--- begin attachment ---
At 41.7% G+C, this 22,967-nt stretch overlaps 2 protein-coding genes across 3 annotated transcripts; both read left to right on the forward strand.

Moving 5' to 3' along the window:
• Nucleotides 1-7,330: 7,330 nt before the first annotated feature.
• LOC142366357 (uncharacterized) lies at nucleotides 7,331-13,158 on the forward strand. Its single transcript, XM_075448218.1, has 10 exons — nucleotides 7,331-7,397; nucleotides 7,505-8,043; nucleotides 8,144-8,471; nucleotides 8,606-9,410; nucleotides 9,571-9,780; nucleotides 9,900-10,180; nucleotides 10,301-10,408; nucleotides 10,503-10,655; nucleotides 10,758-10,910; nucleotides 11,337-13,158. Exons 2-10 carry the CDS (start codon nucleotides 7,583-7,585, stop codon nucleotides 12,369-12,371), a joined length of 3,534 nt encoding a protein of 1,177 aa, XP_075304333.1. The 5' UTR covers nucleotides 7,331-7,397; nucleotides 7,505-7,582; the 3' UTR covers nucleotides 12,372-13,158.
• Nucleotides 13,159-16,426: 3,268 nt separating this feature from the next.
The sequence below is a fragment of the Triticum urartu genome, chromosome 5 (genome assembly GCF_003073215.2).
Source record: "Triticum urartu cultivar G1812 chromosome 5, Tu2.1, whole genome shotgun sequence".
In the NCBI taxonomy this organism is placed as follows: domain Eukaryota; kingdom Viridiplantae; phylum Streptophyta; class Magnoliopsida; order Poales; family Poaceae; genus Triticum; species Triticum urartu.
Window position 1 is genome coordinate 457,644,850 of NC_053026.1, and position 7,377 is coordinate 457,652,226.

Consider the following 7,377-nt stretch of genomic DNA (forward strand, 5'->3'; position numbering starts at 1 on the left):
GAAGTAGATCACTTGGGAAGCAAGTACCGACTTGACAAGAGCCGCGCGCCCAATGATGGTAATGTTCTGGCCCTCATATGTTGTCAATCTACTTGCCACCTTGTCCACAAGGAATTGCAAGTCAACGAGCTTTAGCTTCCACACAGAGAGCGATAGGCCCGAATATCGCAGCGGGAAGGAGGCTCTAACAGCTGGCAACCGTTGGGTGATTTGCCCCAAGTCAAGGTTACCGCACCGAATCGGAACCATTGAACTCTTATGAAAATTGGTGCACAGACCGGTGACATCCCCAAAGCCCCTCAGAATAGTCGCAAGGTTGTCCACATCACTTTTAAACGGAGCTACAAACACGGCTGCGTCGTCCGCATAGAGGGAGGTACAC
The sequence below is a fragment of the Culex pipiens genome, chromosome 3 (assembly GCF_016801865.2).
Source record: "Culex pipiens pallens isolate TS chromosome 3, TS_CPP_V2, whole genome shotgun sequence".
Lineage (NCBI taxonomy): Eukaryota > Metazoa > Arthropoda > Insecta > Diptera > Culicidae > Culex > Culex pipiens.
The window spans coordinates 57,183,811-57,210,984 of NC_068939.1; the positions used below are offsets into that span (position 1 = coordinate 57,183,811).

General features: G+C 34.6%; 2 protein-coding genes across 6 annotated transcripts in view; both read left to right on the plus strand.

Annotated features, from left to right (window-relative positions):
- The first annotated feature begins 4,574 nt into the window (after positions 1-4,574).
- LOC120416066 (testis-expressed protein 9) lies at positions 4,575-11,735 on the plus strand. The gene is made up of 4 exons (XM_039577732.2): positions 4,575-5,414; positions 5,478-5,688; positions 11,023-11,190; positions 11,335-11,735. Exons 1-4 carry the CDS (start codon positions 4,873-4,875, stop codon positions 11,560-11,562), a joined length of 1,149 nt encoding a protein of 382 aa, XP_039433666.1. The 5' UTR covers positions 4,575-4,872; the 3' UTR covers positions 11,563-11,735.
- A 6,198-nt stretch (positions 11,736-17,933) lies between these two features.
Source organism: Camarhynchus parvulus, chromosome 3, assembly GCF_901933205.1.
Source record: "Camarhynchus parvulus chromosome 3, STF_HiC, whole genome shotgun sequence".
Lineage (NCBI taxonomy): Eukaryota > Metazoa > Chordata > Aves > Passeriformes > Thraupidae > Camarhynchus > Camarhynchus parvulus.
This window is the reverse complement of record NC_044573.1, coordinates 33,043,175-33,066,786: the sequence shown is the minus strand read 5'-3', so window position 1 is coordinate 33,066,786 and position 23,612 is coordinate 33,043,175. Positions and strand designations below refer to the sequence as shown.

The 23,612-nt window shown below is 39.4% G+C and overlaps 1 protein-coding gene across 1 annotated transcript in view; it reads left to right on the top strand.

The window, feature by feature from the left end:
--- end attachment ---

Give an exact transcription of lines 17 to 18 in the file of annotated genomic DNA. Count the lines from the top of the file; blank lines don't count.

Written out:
Annotated features, from left to right (window-relative positions):
- The first annotated feature begins 4,574 nt into the window (after positions 1-4,574).